Granted, having Jirachi-EX sit on the Bench the entire game can be a huge nuisance taking up a Bench space, and it can be a huge liability against decks that hit for Bench damage or run Dusknoir. The way I see it though is that you only play Jirachi-EX down if you have to. I would rather drop Jirachi-EX and deal with it later in the game than just draw and pass for a few turns before losing.
Without Dusknoir, I decided that the deck needed some way to hit a little bit harder. This led me to the inclusion of the two Silver Bangle. With a Silver Bangle, Accelgor can Knock Out a Keldeo-EX in one hit. Also, you can get perfect numbers on 170 HP EXs by using “Deck and Cover” one time with a Silver Bangle and one time without. The 170 HP EX will get Knocked Out coming back into your turn from Poison, so your opponent does not get a turn to attack.
4 Ultra Ball, 4 Level Ball, 2 Evosoda
As I stated earlier in the article, a great deal of why this deck should even be considered is the power of a turn two Item lock. This is why I play a full set of Level Ball and Ultra Ball as well as four Phantump. This maximizes my chances of getting a Phantump on the field during my first turn, and with four Ultra Ball and two Evosoda chances of hitting Trevenant on my second turn are fairly high as well.
After testing a little bit more extensively, I decided that the lone Trevenant strategy was not going to work for me. At an event a large as State Championships, I do not want to play a match with such an “all in” type strategy when the game could go entirely wrong depending on what techs my opponent is playing.
I also felt that a lot of the cards in my list were causing the deck to feel pretty clunky and deterring from the primary strategy of Gothitelle/Accelgor. I wanted to incorporate the benefits of Trevenant being a Stage 1, but not stray too far from the “Deck and Cover” every turn strategy. The games were getting way too close because my opponents were getting too many opportunities to attack.
I also decided that the best way to combat Plasma decks was going to be to Knock Out their one Genesect-EX. All of this lead me to incorporate Dusknoir back into the deck. Here is the list that I came up with and am currently working with:
Pokémon – 21
Trainers – 35
1 Town Map
Energy – 4
-2 Psychic Energy, -2 Silver Mirror
I dropped the two Psychic Energy and the two Silver Mirror. This made the deck feel like it had a lot less “random junk.”
I also dropped the Keldeo-EX because as nice as it was, I would rather have the Bench space open and have a fourth Float Stone to maximize my chances of retreating into a Trevenant turn two.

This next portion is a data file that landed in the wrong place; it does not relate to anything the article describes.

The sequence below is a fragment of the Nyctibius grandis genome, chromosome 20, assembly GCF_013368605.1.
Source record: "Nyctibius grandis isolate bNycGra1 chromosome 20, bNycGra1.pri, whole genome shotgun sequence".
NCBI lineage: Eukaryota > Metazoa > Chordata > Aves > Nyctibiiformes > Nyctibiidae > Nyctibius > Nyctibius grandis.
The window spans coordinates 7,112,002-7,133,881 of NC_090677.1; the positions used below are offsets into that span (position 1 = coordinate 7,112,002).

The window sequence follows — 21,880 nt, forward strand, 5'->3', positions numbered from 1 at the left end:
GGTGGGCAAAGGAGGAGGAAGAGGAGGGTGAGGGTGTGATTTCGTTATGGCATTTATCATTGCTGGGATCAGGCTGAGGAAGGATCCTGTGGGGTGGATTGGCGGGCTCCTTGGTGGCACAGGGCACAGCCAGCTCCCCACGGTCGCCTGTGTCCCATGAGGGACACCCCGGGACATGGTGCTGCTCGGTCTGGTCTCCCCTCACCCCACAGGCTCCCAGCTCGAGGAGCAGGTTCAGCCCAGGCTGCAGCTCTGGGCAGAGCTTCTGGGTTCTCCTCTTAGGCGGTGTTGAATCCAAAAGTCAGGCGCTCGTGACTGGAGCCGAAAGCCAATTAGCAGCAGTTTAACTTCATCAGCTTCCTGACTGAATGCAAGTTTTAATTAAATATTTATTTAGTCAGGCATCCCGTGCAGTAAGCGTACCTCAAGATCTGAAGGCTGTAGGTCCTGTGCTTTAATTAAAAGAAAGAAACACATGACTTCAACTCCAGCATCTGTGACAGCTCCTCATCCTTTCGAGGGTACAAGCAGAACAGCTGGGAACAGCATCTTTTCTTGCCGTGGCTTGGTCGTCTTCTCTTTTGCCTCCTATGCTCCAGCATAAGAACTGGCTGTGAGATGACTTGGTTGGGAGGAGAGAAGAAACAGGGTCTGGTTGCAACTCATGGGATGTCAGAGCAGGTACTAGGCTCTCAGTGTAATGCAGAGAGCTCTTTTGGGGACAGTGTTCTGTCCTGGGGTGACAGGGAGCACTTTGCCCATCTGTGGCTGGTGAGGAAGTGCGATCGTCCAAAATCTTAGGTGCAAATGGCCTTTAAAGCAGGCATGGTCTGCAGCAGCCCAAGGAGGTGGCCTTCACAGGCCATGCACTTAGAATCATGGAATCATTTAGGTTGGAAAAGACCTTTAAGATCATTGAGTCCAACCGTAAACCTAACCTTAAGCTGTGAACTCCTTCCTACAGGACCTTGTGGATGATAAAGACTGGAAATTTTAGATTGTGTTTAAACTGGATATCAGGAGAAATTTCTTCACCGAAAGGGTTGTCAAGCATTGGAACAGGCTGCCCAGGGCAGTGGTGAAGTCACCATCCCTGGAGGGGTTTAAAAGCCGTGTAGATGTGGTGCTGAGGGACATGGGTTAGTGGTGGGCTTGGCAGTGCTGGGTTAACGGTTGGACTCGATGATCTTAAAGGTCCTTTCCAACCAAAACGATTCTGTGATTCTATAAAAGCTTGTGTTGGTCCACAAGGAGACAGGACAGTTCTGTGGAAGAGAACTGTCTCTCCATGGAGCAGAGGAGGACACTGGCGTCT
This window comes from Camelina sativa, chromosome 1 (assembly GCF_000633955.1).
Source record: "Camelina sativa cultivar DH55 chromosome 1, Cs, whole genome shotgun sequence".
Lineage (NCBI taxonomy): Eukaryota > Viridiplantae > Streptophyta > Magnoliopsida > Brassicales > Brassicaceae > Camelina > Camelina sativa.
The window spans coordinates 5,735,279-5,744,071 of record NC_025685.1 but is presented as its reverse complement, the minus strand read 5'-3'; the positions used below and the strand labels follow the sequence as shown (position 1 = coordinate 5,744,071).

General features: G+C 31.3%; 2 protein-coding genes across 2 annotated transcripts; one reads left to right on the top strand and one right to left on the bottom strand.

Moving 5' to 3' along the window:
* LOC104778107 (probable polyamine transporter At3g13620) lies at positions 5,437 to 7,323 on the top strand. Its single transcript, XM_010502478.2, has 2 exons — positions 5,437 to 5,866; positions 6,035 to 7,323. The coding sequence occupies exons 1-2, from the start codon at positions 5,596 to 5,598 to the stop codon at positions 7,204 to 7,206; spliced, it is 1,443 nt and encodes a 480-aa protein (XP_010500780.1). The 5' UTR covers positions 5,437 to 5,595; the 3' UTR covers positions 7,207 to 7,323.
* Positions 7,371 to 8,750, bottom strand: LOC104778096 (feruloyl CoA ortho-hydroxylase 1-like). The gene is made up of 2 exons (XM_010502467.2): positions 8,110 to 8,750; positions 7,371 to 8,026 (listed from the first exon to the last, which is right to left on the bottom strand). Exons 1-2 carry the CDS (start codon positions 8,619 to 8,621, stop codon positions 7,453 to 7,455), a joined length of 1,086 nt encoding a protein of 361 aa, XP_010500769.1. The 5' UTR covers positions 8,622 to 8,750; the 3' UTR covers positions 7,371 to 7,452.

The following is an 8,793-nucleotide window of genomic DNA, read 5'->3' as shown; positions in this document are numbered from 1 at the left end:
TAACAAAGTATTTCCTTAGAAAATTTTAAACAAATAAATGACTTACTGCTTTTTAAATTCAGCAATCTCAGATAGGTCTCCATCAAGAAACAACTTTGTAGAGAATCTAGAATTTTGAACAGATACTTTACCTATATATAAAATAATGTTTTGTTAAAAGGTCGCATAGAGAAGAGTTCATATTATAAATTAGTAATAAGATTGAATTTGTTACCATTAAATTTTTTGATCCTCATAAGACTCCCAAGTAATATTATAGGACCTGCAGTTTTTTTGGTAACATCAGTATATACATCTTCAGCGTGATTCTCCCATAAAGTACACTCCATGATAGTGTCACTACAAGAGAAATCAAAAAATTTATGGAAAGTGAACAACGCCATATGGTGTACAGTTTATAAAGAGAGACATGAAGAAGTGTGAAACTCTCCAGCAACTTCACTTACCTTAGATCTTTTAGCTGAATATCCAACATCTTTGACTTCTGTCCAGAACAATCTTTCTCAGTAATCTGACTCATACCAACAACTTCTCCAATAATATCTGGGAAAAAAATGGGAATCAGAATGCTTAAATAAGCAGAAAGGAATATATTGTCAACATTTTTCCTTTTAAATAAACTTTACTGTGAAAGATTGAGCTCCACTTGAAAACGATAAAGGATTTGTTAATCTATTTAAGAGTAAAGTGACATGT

Silver Bangle also did not make the cut for this list seeing as with a constant stream of “Deck and Cover” with Dusknoir in play, there is not much need to increase my damage output.
It took me some time and quite a few games of testing to end up with this Dusknoir line, and I am still not absolutely certain that this is the “right” line. I felt like the deck needed two Duskull, and I wanted to be able to take advantage of Evosoda to get Dusknoir into play.
+1 Rare Candy
However, there were some games where a Rare Candy could have been very beneficial to me in a given turn. I did not want to run too many Rare Candy, because the only Pokémon that it benefits in this deck is Dusknoir, unlike Gothitelle/Accelgor where Rare Candy was pure gold to come across at any point in the game.
+1 Town Map
Only having one Dusknoir, as well as having Dusknoir on the field, makes Town Map a very good card in this deck. I was honestly never a fan of Town Map, but being able to use “Sinister Hand” to take a knockout in the middle of your turn and fish a Double Colorless out of your Prizes is just too good.
Dowsing Machine vs. Computer Search
I also decided that in this list Dowsing Machine is superior to Computer Search. Without needing to search for Psychic Energy, and with the thin Dusknoir line, Dowsing Machine is a better choice. I feel like I have enough cards geared toward getting the turn two Trevenant, and I felt like I needed Dowsing Machine to help me “win the long game.”
Also, with 1-of counts of Super Rod, Tool Scrapper, and Rare Candy, I like having Dowsing Machine as a type of “insurance” in case I have to discard these cards with Professor Juniper or Ultra Ball early in the game.
Blastoise: Very Favorable
Blastoise is a very favorable matchup because if you can set up Trevenant before your opponent sets up a Blastoise, you are at a huge advantage. Most Blastoise decks do not run Wartortle, and those that do will have a hard time searching him out.
Also, if your opponent chooses to attack with Black Kyurem-EX, they will run out of Energy by the end of the game, so they have to attack with Keldeo-EX. Keldeo-EX is Knocked Out by one “Deck and Cover” from a Mew-EX followed by one “Deck and Cover” from an Accelgor. If you are worried about this matchup, teching in one or two Silver Bangle can really improve it.
Emboar: Very Favorable
Much like Blastoise, Emboar variants will be fighting a very uphill battle to the turn 2 Item lock. If you can set up Trevenant before they set up Emboar, your chances of winning are very high.